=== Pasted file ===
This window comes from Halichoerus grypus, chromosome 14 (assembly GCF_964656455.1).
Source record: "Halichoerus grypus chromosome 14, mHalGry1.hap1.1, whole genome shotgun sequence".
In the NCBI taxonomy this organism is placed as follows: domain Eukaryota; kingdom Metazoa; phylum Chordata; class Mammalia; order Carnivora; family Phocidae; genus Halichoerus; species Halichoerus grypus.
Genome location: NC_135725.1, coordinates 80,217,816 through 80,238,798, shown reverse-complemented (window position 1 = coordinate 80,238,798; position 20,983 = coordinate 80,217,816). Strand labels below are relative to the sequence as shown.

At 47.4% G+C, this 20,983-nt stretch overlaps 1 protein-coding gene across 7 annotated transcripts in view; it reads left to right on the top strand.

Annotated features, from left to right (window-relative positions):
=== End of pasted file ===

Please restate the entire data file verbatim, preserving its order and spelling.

This window comes from Halichoerus grypus, chromosome 14 (assembly GCF_964656455.1).
Source record: "Halichoerus grypus chromosome 14, mHalGry1.hap1.1, whole genome shotgun sequence".
In the NCBI taxonomy this organism is placed as follows: domain Eukaryota; kingdom Metazoa; phylum Chordata; class Mammalia; order Carnivora; family Phocidae; genus Halichoerus; species Halichoerus grypus.
Genome location: NC_135725.1, coordinates 80,217,816 through 80,238,798, shown reverse-complemented (window position 1 = coordinate 80,238,798; position 20,983 = coordinate 80,217,816). Strand labels below are relative to the sequence as shown.

At 47.4% G+C, this 20,983-nt stretch overlaps 1 protein-coding gene across 7 annotated transcripts in view; it reads left to right on the top strand.

Annotated features, from left to right (window-relative positions):